Shortly after 10:30 Friday morning, W. Cothran “Cot” Campbell will be inducted into the National Museum of Racing’s Hall of Fame at Saratoga Springs, N.Y., as a “Pillar of the Turf.” Upon the completion of the ceremony, he will be one of 23 so recognized to date and will be the only inductee to receive the honor during his lifetime.
Prior to 2013, the Hall was comprised of three categories – horses, jockeys and trainers. This was not enough blanket to cover the bed, so the “Pillars” division was created – without well-defined boundaries – to recognize the many deserving individuals who did not fit within the original groupings.
Campbell pioneered the notion of partners owning racehorses, an idea even more compelling in the present day as the expense of acquiring the race horse and everything related to it has mushroomed.
Upon receiving the National Turf Writers and Broadcasters’ Joe Palmer Award in 2014 for “long and meritorious service to racing,” Campbell said, “I do believe I have stumbled into meritorious service to racing, but let’s emphasize that I stumbled. Lots of things just came together. If I hadn’t started the partnership concept, someone else certainly would.”
In addition to managing Dogwood Stable, the nom de plume of the organization through which his partnerships have raced, Campbell, though claiming to have never received a diploma from any academic institution he attended, has authored three books in a writing style that most of those with several doctorate degrees would envy.
In the latest of these, entitled “Rascals and Racehorses, A Sporting Man’s Life,” the last photograph included shows Campbell and his wife, Anne, presumably at a race track. The caption beneath the picture reads, “Anne Campbell has gone along for the ride with unfailing good humor and support.” And she has been there from the start.
In the fall of 1958, Anne was a senior at Agnes Scott College and was introduced to the man who would become her husband by one of his friends, a co-worker at an Atlanta advertising agency. However, the friend issued a warning: “He’s 31 years old, divorced and is a recovering alcoholic.”
When interviewed this week, Anne recalled her response. “That’s the kind of man I want to meet,” she said.
Married in the summer of 1959, the Campbells had a spectator’s interest in the racing game at first. Before long, however, the desire for active involvement began to grow. “Cot really wanted to go into the business,” Anne said. “But he couldn’t afford to do it. So the idea of a partnership was hatched. I was all for it.”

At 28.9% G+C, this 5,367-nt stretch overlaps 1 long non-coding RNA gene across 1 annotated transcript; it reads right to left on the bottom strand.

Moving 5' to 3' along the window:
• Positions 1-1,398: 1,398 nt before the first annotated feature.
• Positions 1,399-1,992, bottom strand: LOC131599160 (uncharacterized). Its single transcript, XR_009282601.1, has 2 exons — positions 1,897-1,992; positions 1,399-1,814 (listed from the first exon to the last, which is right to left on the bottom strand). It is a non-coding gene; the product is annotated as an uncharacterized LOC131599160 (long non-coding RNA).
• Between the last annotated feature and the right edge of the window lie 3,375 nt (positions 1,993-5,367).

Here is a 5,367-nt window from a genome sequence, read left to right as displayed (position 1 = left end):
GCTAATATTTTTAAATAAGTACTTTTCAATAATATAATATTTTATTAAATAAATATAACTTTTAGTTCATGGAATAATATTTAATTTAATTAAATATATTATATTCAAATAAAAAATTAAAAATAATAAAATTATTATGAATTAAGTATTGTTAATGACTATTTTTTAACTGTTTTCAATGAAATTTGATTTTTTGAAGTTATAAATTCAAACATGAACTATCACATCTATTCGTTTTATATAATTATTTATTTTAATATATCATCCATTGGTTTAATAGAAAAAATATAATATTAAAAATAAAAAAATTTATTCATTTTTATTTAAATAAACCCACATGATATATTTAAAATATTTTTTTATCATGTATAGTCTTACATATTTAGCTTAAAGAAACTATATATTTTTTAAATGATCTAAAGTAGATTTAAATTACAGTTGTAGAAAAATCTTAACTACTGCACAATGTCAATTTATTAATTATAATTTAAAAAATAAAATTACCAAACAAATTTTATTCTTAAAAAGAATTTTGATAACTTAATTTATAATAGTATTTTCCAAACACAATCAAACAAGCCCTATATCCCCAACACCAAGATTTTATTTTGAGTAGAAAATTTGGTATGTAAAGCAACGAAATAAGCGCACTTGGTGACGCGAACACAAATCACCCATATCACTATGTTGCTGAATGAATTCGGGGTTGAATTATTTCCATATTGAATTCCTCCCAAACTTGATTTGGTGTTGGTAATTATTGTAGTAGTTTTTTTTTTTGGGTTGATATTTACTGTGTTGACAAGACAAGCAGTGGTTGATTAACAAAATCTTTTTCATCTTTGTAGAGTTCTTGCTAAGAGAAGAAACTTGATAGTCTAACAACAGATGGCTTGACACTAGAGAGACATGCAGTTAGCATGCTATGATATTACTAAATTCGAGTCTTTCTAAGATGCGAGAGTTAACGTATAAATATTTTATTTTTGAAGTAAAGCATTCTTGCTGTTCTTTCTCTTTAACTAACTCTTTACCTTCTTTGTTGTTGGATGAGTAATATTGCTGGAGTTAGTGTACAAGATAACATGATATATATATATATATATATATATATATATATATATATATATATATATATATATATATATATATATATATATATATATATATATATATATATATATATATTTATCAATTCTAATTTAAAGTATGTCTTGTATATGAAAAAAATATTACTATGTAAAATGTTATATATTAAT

The plunge was taken in the fall of 1967 with the purchase of a yearling filly for the grand sum of $1,000, later to be named Social Asset. At the limit of his budget, Campbell took in two partners and the seed that would produce a towering oak was planted. But the seed took a while to germinate. Social Asset won only once, and then in a bottom level maiden claiming event at River Downs in Cincinnati.
Fast forwarding half a century to the current day, Anne professes to be awed by the fact that Cot changed the face of thoroughbred racing with his partnership idea. Like anything else, the Dogwood venture had its ups and downs.
“But I never felt like it was a struggle,” she said. “Cot is a very positive person, always anticipating. He is never desolate and he never looks back. He is not the ‘if only’ type.
“I’m stunned by the impact of the Hall of Fame,” she said. “It’s the greatest honor Cot’s ever had. Not to diminish the degree of his other awards, but this is so far beyond anything else. This is the pinnacle of industry recognition.”
And to top it off, it comes at Saratoga, a place Anne describes as “magical” and the couple’s visits as “the highlight of each year.”
Cot Campbell had a dream that led, as he has cleverly termed it, to “Invention, the Mother of Necessity.” He describes Anne’s part in the equation as follows: “Not once has this woman ever doubted the successful outcome of any venture I have proposed. In fact, she led the cheering, then did everything in her power to put it over the top.”
Such is a partnership from which a Pillar emerged.